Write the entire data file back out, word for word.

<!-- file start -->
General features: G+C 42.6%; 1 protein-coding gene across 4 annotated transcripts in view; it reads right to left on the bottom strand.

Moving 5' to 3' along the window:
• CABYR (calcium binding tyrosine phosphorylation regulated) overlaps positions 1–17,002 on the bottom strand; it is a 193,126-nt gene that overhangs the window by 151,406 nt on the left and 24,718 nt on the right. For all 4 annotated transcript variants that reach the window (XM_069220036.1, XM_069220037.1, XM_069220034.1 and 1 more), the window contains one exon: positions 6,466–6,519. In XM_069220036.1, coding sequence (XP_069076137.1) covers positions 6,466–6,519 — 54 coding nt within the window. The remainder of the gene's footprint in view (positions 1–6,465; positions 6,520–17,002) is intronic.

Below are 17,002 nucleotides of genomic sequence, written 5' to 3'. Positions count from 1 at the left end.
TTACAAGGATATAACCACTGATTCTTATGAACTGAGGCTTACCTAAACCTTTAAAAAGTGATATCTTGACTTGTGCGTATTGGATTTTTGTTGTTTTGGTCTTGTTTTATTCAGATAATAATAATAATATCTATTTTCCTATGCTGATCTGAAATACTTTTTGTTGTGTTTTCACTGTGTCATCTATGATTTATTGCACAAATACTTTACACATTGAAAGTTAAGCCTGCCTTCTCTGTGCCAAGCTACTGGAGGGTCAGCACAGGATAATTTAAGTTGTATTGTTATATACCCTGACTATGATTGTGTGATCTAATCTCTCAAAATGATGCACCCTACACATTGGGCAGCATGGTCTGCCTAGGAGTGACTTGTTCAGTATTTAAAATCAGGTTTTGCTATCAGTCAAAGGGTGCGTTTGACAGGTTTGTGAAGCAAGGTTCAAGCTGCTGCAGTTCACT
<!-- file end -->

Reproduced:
General features: G+C 42.6%; 1 protein-coding gene across 4 annotated transcripts in view; it reads right to left on the bottom strand.

Moving 5' to 3' along the window:
• CABYR (calcium binding tyrosine phosphorylation regulated) overlaps positions 1–17,002 on the bottom strand; it is a 193,126-nt gene that overhangs the window by 151,406 nt on the left and 24,718 nt on the right. For all 4 annotated transcript variants that reach the window (XM_069220036.1, XM_069220037.1, XM_069220034.1 and 1 more), the window contains one exon: positions 6,466–6,519. In XM_069220036.1, coding sequence (XP_069076137.1) covers positions 6,466–6,519 — 54 coding nt within the window. The remainder of the gene's footprint in view (positions 1–6,465; positions 6,520–17,002) is intronic.

Below are 17,002 nucleotides of genomic sequence, written 5' to 3'. Positions count from 1 at the left end.
TTACAAGGATATAACCACTGATTCTTATGAACTGAGGCTTACCTAAACCTTTAAAAAGTGATATCTTGACTTGTGCGTATTGGATTTTTGTTGTTTTGGTCTTGTTTTATTCAGATAATAATAATAATATCTATTTTCCTATGCTGATCTGAAATACTTTTTGTTGTGTTTTCACTGTGTCATCTATGATTTATTGCACAAATACTTTACACATTGAAAGTTAAGCCTGCCTTCTCTGTGCCAAGCTACTGGAGGGTCAGCACAGGATAATTTAAGTTGTATTGTTATATACCCTGACTATGATTGTGTGATCTAATCTCTCAAAATGATGCACCCTACACATTGGGCAGCATGGTCTGCCTAGGAGTGACTTGTTCAGTATTTAAAATCAGGTTTTGCTATCAGTCAAAGGGTGCGTTTGACAGGTTTGTGAAGCAAGGTTCAAGCTGCTGCAGTTCACT